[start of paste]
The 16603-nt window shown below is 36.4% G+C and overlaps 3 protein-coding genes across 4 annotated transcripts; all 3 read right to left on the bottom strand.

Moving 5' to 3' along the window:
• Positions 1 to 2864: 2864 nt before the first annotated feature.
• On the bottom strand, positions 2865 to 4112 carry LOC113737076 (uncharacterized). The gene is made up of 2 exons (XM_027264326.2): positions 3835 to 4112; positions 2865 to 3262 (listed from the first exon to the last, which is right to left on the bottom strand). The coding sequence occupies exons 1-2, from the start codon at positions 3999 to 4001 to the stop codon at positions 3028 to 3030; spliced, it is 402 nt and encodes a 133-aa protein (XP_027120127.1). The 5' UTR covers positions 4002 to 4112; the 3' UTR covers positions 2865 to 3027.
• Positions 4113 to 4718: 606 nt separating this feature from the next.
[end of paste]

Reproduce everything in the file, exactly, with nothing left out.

The 16603-nt window shown below is 36.4% G+C and overlaps 3 protein-coding genes across 4 annotated transcripts; all 3 read right to left on the bottom strand.

Moving 5' to 3' along the window:
• Positions 1 to 2864: 2864 nt before the first annotated feature.
• On the bottom strand, positions 2865 to 4112 carry LOC113737076 (uncharacterized). The gene is made up of 2 exons (XM_027264326.2): positions 3835 to 4112; positions 2865 to 3262 (listed from the first exon to the last, which is right to left on the bottom strand). The coding sequence occupies exons 1-2, from the start codon at positions 3999 to 4001 to the stop codon at positions 3028 to 3030; spliced, it is 402 nt and encodes a 133-aa protein (XP_027120127.1). The 5' UTR covers positions 4002 to 4112; the 3' UTR covers positions 2865 to 3027.
• Positions 4113 to 4718: 606 nt separating this feature from the next.